But the chief difficulty in the church was doctrinal, arising also out of a misapprehension about the Lord's Second Coming. The difficulty concerned the relation of the dead to the living saints at His coming (13-18). There was a fear that the departed would be at some disadvantage in the matter of time when that event took place. But Paul teaches (a) that the dead saints will return with Christ(14); (b) that their bodies shall be raised first (15, 16): (c) that the translation of the living saints shall then follow (17, 18). In other words, something like that which took place in the lives of Enoch and Elijah in earlier dispensations, will take place in the life of the whole church, i. e., the true body of Christ in the present dispensation. Paul taught this "by the word of the Lord" (is), which means not any word which our Lord spake" on the subject while on earth, but a special revelation vouchsafed to Paul after He had arisen from the dead.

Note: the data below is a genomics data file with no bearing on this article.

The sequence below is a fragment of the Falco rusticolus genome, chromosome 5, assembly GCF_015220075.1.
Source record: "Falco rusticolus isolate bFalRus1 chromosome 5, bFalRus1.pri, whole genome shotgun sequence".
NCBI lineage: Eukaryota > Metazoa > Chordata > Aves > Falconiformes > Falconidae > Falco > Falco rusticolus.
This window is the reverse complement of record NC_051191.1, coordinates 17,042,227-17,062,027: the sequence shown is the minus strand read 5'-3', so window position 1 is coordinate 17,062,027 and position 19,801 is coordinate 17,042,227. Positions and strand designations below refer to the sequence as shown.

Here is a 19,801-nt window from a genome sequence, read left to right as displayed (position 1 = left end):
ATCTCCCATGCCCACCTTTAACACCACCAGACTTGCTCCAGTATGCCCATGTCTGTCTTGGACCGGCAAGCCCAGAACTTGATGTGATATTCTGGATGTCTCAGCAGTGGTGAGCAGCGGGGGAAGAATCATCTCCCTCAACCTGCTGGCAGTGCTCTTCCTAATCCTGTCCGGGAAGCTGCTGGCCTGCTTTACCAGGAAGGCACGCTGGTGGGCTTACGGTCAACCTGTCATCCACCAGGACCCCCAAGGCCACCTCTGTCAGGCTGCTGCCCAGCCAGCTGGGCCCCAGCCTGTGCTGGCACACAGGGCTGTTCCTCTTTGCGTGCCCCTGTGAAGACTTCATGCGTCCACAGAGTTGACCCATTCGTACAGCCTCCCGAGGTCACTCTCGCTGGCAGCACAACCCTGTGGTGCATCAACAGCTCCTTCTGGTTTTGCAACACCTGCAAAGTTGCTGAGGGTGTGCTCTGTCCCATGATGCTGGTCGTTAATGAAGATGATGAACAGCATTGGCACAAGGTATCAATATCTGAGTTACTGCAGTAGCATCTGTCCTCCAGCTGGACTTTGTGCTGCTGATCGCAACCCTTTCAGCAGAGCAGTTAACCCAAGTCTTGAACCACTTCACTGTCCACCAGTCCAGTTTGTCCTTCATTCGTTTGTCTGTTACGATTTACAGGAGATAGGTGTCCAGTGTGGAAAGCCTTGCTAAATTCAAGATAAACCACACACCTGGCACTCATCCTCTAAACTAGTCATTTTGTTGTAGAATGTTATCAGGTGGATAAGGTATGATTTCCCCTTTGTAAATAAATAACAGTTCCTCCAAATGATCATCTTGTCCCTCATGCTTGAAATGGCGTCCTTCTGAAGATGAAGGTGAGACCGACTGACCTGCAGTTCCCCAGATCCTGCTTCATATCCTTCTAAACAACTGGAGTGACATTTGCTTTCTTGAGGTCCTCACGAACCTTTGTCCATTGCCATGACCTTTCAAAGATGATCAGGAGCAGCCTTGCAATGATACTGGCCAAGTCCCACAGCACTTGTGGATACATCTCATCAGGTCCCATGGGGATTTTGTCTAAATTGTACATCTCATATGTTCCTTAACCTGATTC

The subject is continued into the 5th chapter where the first three verses treat of the condition of the world when Christ comes, and the next eight are an exhortation to the church. The world will be taken unawares, but the church should not be so taken (4, 5). To guard against this the church should be wide awake concerning this doctrine and the hope of His coming (6-8). The reason for this is that while "wrath" awaits the world in that day, "salvation" in the fullest sense awaits the church (9). Whether we are "awake," i. e., alive on the earth when He comes, or "asleep" and come with Him, we shall "live together with Him" as the close of the preceding chapter indicated.

Questions.

1. What three subjects called for exhortation and instruction?

2. How do we explain the presence of "fornication" in this church?

3. What reason is there to believe that Paul's words were heeded?

4. What probably led to idleness?

5. How does Paul meet the situation?